Giving back to the community is always a job well done but giving back time after time again shows an above and beyond attitude.
Layken Ciruti, a senior health science marketing and management major, and Robert Johnson, a senior psychology major, fit perfectly into the latter description.
“I wanted to do something,” said Johnson. “I got into [AmeriCorps], and I fell in love with it.”
Johnson said he’s fallen in love with the program so much, he plans to open a developmental center for children after graduation.
Ciruti said she heard about AmeriCorps through some friends.
“They really touch your hearts,” said Ciruti. “I just kept going ever since.”
Johnson has been a member of the organization for four terms, while Ciruti has been a member for three.
For them, joining the organization was all for the children.
“It’s a volunteer program,” said Ciruti. “In our specific AmeriCorps program, we work with underprivileged kids in West Monroe. We do after school program where we help them with their homework, we feed them dinner and we do a little fun activity before they go home,” Ciruti said.
Be it mentoring children, cleaning the their tables after dinner, organizing fun events or teaching them to overcome their fears, Ciruti and Johnson make sure to give their best for the future of the children in need.
Their hard work for the organization didn’t go unnoticed.
Both Ciruti and Johnson received the AmeriCorps MVP Award.
Johnson received the award on December 2015 while Ciruti recieved hers in August.
According to Johnson, the MVP is selected by the AmeriCorps members on the basis of the efforts put in by the recipient, throughout a service term.
However, Johnson said he doesn’t do it to win.
“ I mean yeah it would be nice to win,” said Johnson., “but I don’t do it for the accolades and all that because that’s not what people are going to look at.”
Both Ciruti and Johnson can admit that serving in AmeriCorps, has its own set of challenges the volunteers constantly face.
Johnson said that at times one has to step back and realize that it’s not about how you feel but about trying to help a child out in the long run.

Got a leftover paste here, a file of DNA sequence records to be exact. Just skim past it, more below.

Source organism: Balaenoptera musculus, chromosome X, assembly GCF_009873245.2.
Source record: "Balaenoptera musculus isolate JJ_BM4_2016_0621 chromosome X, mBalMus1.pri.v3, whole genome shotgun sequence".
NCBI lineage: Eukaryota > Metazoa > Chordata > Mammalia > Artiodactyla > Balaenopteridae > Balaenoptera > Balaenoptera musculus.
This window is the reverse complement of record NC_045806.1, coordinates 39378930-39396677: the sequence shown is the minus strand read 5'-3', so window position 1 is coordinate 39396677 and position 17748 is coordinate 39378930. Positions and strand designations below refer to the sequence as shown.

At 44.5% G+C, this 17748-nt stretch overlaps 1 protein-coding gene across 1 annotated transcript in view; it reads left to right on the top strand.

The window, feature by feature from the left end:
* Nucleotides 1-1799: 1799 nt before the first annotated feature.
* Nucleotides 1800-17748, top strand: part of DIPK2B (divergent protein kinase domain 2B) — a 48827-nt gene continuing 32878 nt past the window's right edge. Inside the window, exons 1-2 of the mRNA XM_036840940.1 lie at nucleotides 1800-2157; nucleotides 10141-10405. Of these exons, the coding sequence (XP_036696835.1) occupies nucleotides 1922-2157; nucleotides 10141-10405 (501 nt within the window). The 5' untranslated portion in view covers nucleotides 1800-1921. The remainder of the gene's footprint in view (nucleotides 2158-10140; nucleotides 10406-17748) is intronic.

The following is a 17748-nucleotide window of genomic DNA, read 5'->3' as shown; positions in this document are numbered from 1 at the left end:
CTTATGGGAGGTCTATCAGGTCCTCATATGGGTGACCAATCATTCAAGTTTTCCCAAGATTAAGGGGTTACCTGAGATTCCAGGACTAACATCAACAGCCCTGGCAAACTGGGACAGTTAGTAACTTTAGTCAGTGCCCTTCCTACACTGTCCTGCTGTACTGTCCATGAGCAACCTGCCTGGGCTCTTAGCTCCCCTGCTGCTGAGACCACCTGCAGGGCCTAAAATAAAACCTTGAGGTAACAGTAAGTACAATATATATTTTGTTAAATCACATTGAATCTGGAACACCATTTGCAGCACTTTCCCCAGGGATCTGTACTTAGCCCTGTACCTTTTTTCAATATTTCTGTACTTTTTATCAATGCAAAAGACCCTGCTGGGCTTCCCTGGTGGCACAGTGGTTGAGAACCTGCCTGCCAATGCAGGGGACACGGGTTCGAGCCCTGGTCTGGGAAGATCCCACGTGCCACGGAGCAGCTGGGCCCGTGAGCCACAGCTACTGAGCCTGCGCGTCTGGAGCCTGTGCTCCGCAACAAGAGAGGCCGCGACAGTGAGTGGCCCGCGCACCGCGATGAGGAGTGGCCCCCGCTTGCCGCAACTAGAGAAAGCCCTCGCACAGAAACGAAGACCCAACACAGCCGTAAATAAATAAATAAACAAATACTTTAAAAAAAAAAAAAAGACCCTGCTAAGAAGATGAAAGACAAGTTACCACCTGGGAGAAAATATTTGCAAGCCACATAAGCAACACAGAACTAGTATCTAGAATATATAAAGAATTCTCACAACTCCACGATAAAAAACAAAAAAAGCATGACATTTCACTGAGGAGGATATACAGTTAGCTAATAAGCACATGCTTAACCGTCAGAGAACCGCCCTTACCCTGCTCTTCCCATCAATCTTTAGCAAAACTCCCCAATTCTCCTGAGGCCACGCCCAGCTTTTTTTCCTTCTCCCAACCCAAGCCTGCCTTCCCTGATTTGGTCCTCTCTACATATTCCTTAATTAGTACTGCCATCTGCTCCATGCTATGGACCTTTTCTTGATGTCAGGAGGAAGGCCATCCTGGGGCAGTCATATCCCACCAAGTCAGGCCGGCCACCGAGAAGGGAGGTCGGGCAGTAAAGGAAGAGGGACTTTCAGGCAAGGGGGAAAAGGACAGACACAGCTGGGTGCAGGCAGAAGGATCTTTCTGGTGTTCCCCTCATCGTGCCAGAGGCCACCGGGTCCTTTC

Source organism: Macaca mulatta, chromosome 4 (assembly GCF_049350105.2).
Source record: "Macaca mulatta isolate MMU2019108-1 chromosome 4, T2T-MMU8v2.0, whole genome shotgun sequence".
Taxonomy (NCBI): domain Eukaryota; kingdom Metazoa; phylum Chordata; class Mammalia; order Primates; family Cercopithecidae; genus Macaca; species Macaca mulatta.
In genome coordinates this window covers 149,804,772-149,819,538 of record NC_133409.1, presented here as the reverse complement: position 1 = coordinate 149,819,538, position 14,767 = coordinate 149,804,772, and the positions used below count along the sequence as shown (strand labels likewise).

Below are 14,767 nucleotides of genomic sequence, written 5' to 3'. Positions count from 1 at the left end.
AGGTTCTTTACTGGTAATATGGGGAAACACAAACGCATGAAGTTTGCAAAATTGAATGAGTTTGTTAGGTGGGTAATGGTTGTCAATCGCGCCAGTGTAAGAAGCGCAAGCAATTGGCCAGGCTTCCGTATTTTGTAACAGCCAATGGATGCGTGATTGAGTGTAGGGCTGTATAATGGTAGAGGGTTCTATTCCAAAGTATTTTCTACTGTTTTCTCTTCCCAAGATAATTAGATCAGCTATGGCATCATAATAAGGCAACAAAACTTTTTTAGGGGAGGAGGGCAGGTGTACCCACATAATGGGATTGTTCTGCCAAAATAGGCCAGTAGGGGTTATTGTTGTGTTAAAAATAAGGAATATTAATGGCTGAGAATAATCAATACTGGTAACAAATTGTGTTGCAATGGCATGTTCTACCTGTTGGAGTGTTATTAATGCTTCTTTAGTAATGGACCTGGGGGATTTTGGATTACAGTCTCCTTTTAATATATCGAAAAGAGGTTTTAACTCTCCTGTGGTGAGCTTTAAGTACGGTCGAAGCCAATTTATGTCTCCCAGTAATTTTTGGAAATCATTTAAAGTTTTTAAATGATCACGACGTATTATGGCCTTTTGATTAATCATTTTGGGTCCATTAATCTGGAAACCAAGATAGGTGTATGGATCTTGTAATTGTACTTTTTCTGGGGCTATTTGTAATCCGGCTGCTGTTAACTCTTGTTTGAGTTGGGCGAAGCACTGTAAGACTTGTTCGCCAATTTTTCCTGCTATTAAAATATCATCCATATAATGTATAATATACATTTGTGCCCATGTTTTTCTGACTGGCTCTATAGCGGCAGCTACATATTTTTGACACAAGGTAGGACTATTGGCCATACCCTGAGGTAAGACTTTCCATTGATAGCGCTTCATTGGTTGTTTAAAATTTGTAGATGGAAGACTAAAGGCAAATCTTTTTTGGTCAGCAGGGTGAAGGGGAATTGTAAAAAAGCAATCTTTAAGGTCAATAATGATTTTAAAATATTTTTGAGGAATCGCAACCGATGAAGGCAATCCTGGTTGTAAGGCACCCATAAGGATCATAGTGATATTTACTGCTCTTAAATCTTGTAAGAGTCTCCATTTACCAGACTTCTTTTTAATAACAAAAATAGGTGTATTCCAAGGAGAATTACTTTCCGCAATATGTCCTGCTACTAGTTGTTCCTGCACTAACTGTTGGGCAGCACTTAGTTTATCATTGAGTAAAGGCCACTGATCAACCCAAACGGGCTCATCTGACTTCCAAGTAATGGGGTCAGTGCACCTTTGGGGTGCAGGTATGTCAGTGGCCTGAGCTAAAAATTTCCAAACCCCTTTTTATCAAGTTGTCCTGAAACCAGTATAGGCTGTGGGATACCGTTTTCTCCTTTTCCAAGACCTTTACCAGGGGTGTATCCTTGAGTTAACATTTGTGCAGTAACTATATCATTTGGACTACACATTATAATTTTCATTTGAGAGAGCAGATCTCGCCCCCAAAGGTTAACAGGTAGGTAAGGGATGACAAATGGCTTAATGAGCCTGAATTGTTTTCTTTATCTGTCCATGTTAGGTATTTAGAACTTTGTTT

“I realize that sometimes, as hard as it is for me to deal with it externally, the child has to deal with it internally,” said Johnson. “You know, I might be getting upset with them, but they might be getting upset with themselves.”
Johnson and Ciruti recalled the times that were the most challenging, yet the most rewarding.
“During the summer, I met a child, and her and her brother did not have manners – didn’t know the yes ma’am, no ma’am, thank you and all that,” said Johnson. “No matter how many times I tried tell her to say it, she wouldn’t say it.”
Johnson said he started a rule where if the little girl wanted something, she had to use manners.
“She started picking up the thank you’s and may I’s and all that other stuff,” said Johnson. “I told her ‘go home and say thank you and please to your grandma and tell me how she reacts’ and she went home and she was telling me that her grandma was really happy when she started saying please and thank you.”
Johnson said he wanted to teach the girl how to show gratefulness for the things people do for you.
Ciruti taught her mentee how to not use her past challenges as an excuse.
“Her mom couldn’t keep the lights on and stuff; it wasn’t because she was abused. She just couldn’t keep food on the table,” said Ciruti. “This woman that they knew adopted her and her sister.”
Ciruti said that mentee is maturing and getting better.
“You put so much work in at least one specific child because you’ll have those ones that you really connect with, and then you see how they’ve progressed over the time you’ve spent with them,” said Ciruti. “That’s really rewarding.”
Johnson and Ciruti work for the Ouachita Parish AmeriCorps, but the organization has its branches nationwide and globally, too.